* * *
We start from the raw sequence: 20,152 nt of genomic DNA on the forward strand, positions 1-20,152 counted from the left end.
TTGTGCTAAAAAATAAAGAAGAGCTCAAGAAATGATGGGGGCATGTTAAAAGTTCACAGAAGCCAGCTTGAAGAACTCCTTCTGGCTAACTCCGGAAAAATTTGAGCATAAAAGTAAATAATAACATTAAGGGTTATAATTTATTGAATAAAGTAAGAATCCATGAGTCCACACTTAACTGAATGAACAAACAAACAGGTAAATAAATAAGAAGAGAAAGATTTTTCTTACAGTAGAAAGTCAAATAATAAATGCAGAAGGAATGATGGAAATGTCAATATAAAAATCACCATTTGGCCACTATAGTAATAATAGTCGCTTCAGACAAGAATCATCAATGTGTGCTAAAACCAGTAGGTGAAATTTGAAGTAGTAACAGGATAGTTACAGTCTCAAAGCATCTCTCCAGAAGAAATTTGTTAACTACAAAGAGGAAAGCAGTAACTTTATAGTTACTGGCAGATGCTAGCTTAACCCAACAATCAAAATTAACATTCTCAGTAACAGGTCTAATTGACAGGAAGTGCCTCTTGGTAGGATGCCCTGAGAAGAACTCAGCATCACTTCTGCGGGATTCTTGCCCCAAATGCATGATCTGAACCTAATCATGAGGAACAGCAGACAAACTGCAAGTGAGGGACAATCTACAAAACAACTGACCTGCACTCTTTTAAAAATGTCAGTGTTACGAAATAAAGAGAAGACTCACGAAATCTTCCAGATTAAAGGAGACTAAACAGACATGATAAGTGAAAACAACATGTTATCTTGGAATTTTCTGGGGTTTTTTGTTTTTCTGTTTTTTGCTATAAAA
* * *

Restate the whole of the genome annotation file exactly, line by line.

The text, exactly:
We start from the raw sequence: 20,152 nt of genomic DNA on the forward strand, positions 1-20,152 counted from the left end.
TTGTGCTAAAAAATAAAGAAGAGCTCAAGAAATGATGGGGGCATGTTAAAAGTTCACAGAAGCCAGCTTGAAGAACTCCTTCTGGCTAACTCCGGAAAAATTTGAGCATAAAAGTAAATAATAACATTAAGGGTTATAATTTATTGAATAAAGTAAGAATCCATGAGTCCACACTTAACTGAATGAACAAACAAACAGGTAAATAAATAAGAAGAGAAAGATTTTTCTTACAGTAGAAAGTCAAATAATAAATGCAGAAGGAATGATGGAAATGTCAATATAAAAATCACCATTTGGCCACTATAGTAATAATAGTCGCTTCAGACAAGAATCATCAATGTGTGCTAAAACCAGTAGGTGAAATTTGAAGTAGTAACAGGATAGTTACAGTCTCAAAGCATCTCTCCAGAAGAAATTTGTTAACTACAAAGAGGAAAGCAGTAACTTTATAGTTACTGGCAGATGCTAGCTTAACCCAACAATCAAAATTAACATTCTCAGTAACAGGTCTAATTGACAGGAAGTGCCTCTTGGTAGGATGCCCTGAGAAGAACTCAGCATCACTTCTGCGGGATTCTTGCCCCAAATGCATGATCTGAACCTAATCATGAGGAACAGCAGACAAACTGCAAGTGAGGGACAATCTACAAAACAACTGACCTGCACTCTTTTAAAAATGTCAGTGTTACGAAATAAAGAGAAGACTCACGAAATCTTCCAGATTAAAGGAGACTAAACAGACATGATAAGTGAAAACAACATGTTATCTTGGAATTTTCTGGGGTTTTTTGTTTTTCTGTTTTTTGCTATAAAA